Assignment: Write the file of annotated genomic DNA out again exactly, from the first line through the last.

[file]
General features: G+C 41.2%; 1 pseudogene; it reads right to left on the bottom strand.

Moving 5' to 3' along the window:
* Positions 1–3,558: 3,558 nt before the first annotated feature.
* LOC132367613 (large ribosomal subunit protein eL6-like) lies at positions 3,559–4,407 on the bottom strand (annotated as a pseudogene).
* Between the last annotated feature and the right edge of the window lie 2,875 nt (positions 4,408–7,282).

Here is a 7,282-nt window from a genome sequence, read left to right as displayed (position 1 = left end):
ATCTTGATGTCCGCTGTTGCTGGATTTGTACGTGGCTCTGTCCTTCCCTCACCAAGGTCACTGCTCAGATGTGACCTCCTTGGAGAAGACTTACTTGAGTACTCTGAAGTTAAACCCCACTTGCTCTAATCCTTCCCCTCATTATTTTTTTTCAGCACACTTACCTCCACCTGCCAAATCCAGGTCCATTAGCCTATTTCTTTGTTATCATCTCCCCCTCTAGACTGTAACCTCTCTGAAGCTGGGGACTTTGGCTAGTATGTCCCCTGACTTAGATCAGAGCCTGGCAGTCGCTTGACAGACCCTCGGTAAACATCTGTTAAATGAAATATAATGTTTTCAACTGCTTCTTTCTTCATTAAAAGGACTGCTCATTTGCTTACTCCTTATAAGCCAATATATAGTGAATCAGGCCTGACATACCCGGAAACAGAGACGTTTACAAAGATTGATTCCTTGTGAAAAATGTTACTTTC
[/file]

General features: G+C 41.2%; 1 pseudogene; it reads right to left on the bottom strand.

Moving 5' to 3' along the window:
* Positions 1–3,558: 3,558 nt before the first annotated feature.
* LOC132367613 (large ribosomal subunit protein eL6-like) lies at positions 3,559–4,407 on the bottom strand (annotated as a pseudogene).
* Between the last annotated feature and the right edge of the window lie 2,875 nt (positions 4,408–7,282).

Here is a 7,282-nt window from a genome sequence, read left to right as displayed (position 1 = left end):
ATCTTGATGTCCGCTGTTGCTGGATTTGTACGTGGCTCTGTCCTTCCCTCACCAAGGTCACTGCTCAGATGTGACCTCCTTGGAGAAGACTTACTTGAGTACTCTGAAGTTAAACCCCACTTGCTCTAATCCTTCCCCTCATTATTTTTTTTCAGCACACTTACCTCCACCTGCCAAATCCAGGTCCATTAGCCTATTTCTTTGTTATCATCTCCCCCTCTAGACTGTAACCTCTCTGAAGCTGGGGACTTTGGCTAGTATGTCCCCTGACTTAGATCAGAGCCTGGCAGTCGCTTGACAGACCCTCGGTAAACATCTGTTAAATGAAATATAATGTTTTCAACTGCTTCTTTCTTCATTAAAAGGACTGCTCATTTGCTTACTCCTTATAAGCCAATATATAGTGAATCAGGCCTGACATACCCGGAAACAGAGACGTTTACAAAGATTGATTCCTTGTGAAAAATGTTACTTTC